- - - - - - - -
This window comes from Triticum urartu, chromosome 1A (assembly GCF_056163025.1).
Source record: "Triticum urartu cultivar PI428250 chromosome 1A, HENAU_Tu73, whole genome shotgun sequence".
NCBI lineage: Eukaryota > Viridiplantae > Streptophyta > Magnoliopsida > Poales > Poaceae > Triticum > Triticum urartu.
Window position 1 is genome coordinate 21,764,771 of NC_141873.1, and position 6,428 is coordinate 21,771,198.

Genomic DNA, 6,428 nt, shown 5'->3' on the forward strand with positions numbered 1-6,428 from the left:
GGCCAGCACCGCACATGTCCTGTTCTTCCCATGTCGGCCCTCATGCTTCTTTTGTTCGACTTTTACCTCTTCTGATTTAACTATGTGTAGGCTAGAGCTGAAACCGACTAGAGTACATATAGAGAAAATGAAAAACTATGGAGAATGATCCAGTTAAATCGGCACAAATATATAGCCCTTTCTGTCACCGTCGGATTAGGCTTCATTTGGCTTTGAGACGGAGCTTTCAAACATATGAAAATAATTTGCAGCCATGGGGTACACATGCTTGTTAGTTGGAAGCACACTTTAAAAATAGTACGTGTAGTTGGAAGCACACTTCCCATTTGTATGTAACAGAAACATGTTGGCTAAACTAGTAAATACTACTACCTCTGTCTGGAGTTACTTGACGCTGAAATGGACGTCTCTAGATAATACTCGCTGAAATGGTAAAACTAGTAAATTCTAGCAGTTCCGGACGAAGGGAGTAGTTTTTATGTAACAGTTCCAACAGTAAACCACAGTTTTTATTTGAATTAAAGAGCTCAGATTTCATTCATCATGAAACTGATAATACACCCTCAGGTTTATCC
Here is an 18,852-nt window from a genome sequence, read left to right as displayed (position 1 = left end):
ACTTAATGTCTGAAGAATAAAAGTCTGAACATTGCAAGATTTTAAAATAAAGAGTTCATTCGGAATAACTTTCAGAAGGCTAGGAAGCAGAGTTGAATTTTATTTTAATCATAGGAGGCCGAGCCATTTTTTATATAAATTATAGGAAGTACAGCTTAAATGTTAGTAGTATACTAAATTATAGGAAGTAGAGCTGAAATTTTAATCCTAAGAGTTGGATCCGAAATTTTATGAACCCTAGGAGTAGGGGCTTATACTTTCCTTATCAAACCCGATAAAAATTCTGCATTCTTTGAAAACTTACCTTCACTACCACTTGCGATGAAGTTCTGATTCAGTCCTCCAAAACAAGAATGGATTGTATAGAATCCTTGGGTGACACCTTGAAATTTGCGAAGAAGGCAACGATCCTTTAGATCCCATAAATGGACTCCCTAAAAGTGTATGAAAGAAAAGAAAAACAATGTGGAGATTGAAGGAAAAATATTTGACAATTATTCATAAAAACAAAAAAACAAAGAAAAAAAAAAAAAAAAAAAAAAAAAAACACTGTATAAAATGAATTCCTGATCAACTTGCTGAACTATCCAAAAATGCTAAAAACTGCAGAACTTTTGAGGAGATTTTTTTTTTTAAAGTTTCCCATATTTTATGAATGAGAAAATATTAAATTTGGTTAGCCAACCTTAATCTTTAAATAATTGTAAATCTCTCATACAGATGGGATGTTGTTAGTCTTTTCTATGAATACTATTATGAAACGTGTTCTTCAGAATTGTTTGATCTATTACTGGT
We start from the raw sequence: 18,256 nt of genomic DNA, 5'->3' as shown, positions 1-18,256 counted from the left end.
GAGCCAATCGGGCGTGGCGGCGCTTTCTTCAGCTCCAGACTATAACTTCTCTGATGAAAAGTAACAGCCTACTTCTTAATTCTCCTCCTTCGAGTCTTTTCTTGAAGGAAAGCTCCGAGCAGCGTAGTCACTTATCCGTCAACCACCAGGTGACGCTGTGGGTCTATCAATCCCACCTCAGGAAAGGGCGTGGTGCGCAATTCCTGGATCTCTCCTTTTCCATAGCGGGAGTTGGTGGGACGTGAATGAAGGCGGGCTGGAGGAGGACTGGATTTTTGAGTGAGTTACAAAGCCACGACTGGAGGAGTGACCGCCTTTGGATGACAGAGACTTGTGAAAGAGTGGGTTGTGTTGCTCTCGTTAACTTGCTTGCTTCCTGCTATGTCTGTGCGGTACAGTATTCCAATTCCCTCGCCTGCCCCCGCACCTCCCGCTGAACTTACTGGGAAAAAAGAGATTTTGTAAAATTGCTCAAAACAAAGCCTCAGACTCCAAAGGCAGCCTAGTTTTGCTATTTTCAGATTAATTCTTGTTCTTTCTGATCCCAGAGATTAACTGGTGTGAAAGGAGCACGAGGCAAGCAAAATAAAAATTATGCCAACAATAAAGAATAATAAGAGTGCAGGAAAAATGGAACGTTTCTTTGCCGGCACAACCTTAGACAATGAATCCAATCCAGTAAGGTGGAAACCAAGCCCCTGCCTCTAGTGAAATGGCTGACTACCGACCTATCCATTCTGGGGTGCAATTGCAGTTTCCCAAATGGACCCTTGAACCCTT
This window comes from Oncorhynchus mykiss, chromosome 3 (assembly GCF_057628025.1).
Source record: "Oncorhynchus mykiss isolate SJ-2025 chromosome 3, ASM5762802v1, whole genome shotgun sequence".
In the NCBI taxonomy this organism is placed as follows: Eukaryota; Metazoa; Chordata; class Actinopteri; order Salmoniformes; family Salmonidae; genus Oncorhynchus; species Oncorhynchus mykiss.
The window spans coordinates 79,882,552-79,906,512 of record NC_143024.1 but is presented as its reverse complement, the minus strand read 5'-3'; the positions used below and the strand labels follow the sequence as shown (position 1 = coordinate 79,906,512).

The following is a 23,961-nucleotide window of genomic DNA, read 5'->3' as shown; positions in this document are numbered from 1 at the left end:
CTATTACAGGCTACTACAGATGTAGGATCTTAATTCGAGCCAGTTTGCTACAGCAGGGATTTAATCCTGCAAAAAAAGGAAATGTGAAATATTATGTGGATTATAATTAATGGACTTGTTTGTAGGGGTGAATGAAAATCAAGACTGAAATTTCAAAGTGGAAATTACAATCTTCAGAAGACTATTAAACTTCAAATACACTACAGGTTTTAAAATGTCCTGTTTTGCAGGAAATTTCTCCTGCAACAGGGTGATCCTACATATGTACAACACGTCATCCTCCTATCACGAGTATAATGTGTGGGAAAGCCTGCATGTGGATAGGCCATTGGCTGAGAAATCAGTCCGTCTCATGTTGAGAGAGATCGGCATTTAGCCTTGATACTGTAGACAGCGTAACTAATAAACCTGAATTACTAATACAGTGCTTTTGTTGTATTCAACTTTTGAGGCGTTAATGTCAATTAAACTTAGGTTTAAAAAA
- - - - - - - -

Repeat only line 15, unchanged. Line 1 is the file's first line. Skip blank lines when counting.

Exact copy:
The following is a 23,961-nucleotide window of genomic DNA, read 5'->3' as shown; positions in this document are numbered from 1 at the left end: